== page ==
“first time since 1999 my sister and family came up to XXXX and they had a spare (caravan) berth. Now normally I wouldn’t have gone for a week. I did go.” (Complete attendee)

Self-compassion and acceptance

A key message in Well Now is the potential impact that being kinder to yourself and accepting yourself the way you are can impact positively on your wellbeing and encourage a more nurturing approach to self-care. Five respondents talked about a change in how they felt about themselves, or recognition that perhaps they had not been as kind to themselves as they deserved before:

“I think I have accepted myself more and like myself a little bit more. Still not overly happy but it did have an impact.” (Complete attendee)

What Well Now means

The reflections by respondents on the key messages of Well Now picked out a number of core elements of the course, which is encouraging. They identified a more holistic approach to wellbeing, the link between food and mood, respecting and responding to your body and what you need, acknowledging stigma, and self-acceptance:

“Tuning in to your body and recognising if you were hungry and if you weren’t hungry and what you were feeding yourself. Just feeding another emotion.” (Complete attendee)

Not to be hung up on your weight. Be more holistic, look at everything not just thinking of a diet, the whole, the everything rather than just your weight which was good because often things are just get the weight off and then concentrate on being healthy. It was more holistic.” (Complete attendee)

However, the philosophy of Well Now did not always resonate with those that attended, and respondents expressed confusion or disagreement with some or all of the elements:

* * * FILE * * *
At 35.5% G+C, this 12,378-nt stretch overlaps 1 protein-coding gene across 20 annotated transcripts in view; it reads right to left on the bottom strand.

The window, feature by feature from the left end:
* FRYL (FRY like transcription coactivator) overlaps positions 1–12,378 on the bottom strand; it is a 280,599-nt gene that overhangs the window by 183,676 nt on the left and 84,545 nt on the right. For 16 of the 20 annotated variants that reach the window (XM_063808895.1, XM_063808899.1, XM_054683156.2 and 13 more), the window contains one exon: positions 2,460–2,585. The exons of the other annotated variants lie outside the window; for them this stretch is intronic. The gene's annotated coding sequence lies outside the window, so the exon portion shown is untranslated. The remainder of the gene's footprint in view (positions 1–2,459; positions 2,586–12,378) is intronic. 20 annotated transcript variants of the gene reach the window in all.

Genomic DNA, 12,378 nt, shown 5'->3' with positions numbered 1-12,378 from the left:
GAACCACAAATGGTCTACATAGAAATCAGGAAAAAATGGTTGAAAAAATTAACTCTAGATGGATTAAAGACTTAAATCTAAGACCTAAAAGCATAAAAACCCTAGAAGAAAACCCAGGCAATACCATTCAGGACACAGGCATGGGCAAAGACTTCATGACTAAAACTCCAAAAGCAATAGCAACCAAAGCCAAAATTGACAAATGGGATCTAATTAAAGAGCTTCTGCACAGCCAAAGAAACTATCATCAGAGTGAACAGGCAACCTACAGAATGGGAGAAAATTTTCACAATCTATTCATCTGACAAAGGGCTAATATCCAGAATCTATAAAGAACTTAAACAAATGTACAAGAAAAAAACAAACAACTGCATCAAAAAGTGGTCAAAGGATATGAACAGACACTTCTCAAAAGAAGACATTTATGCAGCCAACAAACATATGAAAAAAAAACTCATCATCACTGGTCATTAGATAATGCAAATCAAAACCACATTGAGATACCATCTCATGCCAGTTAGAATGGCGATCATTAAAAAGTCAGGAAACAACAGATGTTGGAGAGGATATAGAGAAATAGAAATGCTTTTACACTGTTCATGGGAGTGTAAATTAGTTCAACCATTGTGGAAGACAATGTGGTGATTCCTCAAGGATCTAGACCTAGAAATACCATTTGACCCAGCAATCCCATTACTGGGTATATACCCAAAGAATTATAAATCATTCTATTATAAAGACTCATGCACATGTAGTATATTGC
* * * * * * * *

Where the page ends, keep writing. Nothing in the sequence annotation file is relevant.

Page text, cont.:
Everything about it was completely the opposite of my way of thinking.” (Partial attendee)

“To be honest I couldn’t understand it properly. What the gist of the thing was. What I needed at that time was somebody to say this is how you do it. You know. I just couldn’t quite get a feel of where it was going at that time.” (Partial attendee)

This could be viewed as a potential harm of the Well Now approach, particularly if these feelings result in a participant attending less of the course. However, most people who commence the course display a degree of confusion regarding the approach, which is most likely due to expectations associated with the cultural norms of the traditional weight loss approach, and possibly, internalised weight stigma. People joined this NHS course expecting a weight normative approach, and some were concurrently actively engaged in weight normative interventions, thus it is likely difficult to then grasp a weight inclusive approach. We feel that rather than this being a fault of the programme, this is more indicative of social norms around weight normative approaches.